Later, at home, I google ‘Nationalist Movement Ireland’ Their home page says, in large writing, ‘SHOW MULTICULTURALISM THE RED CARD’. I think about Ireland and all the Irish people who have left over the years. Irish people in countries all over the world. No to multiculturalism? Does this mean Irish people stay in Ireland?
The forum on the website has one section dedicated to ‘Real Immigrant Stories: Scammers and Criminals’ and the ‘General Discussion’ area has lots of stories about people of different nationalities and there’s also a story on the death of Hitler’s bodyguard.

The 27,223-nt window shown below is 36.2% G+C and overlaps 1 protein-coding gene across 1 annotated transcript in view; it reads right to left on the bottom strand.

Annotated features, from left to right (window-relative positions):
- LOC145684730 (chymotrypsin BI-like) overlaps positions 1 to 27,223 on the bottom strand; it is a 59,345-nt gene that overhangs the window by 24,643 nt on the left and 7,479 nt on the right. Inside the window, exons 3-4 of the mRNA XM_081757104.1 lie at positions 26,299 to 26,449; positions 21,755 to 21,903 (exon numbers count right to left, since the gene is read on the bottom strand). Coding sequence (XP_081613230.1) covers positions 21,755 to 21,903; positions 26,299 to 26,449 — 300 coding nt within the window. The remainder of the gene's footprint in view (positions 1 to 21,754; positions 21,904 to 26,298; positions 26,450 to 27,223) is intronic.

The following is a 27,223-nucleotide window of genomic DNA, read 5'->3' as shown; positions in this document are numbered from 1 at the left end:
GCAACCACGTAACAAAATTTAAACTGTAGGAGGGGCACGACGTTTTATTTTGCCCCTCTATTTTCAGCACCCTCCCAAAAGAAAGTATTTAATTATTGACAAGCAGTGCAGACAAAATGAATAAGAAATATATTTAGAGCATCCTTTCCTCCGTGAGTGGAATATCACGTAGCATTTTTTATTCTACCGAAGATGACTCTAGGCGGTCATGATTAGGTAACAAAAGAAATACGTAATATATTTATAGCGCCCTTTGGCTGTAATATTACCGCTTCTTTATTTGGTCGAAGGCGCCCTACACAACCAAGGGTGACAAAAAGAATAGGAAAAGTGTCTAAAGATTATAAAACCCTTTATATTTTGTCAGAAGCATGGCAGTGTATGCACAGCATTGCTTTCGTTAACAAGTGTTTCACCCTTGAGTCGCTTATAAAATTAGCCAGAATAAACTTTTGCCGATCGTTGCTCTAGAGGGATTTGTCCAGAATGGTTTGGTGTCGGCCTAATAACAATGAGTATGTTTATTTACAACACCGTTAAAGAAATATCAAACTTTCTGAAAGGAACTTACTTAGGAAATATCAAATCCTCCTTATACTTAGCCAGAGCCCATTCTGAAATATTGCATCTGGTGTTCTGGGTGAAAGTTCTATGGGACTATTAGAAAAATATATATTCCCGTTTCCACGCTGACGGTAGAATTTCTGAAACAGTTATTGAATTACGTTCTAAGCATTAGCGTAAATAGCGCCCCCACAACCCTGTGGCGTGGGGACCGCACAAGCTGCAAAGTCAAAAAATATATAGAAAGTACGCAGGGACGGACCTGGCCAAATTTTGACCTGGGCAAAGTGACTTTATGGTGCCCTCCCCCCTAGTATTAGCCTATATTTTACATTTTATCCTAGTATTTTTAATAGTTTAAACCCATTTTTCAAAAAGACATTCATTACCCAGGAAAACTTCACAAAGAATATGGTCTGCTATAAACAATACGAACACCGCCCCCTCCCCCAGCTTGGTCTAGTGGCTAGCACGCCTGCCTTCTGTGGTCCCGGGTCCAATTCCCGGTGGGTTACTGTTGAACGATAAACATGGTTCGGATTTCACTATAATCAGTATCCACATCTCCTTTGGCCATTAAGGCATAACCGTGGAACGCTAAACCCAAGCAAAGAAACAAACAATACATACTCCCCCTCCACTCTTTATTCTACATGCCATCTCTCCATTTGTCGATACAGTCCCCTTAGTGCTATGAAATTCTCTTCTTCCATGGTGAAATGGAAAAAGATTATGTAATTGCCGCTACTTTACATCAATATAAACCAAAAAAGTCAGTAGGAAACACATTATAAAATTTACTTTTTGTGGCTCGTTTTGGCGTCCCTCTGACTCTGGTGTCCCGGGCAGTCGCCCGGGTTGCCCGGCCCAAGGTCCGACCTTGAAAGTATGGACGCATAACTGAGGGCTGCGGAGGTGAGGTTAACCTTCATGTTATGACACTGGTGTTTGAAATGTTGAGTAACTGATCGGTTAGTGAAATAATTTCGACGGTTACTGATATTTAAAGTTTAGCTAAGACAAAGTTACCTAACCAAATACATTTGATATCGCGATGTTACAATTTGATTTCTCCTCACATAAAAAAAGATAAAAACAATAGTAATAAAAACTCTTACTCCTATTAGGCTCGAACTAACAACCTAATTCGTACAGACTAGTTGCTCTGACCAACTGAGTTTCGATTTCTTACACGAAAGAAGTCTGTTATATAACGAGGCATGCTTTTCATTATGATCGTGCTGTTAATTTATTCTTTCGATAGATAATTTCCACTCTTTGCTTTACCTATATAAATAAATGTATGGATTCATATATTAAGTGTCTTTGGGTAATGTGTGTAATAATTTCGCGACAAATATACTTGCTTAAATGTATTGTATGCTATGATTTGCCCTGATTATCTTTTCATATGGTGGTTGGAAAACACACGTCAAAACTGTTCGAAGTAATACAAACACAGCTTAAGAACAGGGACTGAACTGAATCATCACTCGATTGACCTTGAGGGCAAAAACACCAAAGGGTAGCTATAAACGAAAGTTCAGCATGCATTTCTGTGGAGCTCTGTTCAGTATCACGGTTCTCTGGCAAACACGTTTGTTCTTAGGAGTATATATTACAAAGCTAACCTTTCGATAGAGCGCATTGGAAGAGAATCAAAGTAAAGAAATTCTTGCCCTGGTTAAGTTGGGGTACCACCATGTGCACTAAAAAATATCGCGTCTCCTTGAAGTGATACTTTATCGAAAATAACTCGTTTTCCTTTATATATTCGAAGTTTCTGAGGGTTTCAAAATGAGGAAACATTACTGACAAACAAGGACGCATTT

George had told me that he is not a member of the movement but that he did speak to one of the leaders, John Kavanagh, before meeting me. I also googled John Kavanagh.
And what of the issue of meeting ‘others’ who do not share our views, opinions, beliefs, values? Should we only meet those with whom we agree? Or those who we can convince to change? Or should we meet people in order to listen? In order to understand?
George won’t speak to Muslims but for the next blog I’m going to look into the issue further – I’ll be speaking to Irish Times journalist Mary Fitzgerald about Islamophobia in Ireland and I’ll speak to someone from the Clongriffin Mosque Project to get their response to George’s concerns.